Case Manager Job Description: Top Duties and Qualifications

Last updated: August 22, 2022

A Case Manager, or Social Service Assistant, is responsible for helping those with chronic illness, mental health issues or life-altering conditions to gain access to rehabilitation programs and other community services. Their duties include meeting with clients and their families, connecting clients with professional services and maintaining consistent communication with clients to assess their wellbeing and make changes to their treatment plan as needed.

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Case Manager duties and responsibilities

Case Managers perform several tasks to achieve the best outcomes for their clients. These duties usually involve working with their clients directly and often working with the clients’ family members and close friends and health care workers. Responsibilities vary depending on the Case Manager’s industry and employer, but they may include:

  • Assessing clients’ physical and mental wellness, needs, preferences and abilities and using these to develop tailored care plans
  • Working with clients, family and friend support networks and health care professionals to put care plans in place
  • Listening to clients’ concerns and providing counseling or intervention as required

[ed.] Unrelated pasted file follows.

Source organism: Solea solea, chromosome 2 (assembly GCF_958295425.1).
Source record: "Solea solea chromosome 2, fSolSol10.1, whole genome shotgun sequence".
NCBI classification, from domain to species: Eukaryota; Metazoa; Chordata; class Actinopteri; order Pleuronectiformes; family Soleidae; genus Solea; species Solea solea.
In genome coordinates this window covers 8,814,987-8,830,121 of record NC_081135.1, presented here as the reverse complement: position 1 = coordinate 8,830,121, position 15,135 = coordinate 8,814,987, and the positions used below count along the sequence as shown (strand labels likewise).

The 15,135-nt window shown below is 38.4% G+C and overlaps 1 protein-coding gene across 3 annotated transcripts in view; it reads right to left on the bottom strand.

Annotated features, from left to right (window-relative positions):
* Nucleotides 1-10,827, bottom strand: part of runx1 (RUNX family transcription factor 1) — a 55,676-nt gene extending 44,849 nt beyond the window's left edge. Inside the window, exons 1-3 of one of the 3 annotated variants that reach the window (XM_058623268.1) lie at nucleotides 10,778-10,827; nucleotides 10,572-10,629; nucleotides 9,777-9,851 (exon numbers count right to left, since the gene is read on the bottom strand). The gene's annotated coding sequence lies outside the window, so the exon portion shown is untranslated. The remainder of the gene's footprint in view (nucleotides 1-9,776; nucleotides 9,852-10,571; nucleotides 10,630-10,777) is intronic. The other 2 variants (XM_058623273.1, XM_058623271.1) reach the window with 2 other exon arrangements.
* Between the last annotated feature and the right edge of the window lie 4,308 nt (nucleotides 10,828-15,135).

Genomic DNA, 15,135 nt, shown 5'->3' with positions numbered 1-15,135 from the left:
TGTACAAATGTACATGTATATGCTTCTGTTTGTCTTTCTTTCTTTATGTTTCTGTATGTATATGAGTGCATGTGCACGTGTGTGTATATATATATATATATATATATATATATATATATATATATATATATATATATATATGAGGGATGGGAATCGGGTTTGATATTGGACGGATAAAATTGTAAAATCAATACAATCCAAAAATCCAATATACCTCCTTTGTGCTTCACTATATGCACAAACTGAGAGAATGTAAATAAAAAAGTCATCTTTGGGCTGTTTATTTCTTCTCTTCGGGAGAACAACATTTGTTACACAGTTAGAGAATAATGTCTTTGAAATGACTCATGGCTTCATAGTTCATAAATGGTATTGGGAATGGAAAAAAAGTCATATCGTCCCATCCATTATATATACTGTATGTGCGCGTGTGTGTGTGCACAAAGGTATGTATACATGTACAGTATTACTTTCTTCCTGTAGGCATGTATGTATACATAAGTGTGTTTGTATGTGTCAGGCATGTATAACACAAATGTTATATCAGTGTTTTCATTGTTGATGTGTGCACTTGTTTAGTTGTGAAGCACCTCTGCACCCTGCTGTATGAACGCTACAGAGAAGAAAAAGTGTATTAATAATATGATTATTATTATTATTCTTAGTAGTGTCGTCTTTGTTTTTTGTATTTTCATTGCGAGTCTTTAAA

• Recording clients’ progress including charting referrals, home visits and other notable interactions
  • Evaluating clients’ progress periodically and making adjustments as needed to improve outcomes
  • Following up with discharged clients to ensure they were satisfied with services and they are still in good physical and mental health
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What does a Case Manager do?

Case Managers typically work for government agencies or hospitals to help people across a variety of age groups with mental and physical conditions. They act as an advocate for their client’s health and make sure they receive the right care for their situation. Their job is to work with healthcare professionals like Doctors and Nurses to come up with a treatment plan that best fits their client’s needs. 

They also arrange transitional plans for clients to continue receiving excellent care after being discharged from the hospital. Transitional plans ensure that clients continue to improve even without the constant care provided in a hospital setting.

Case Manager skills and qualifications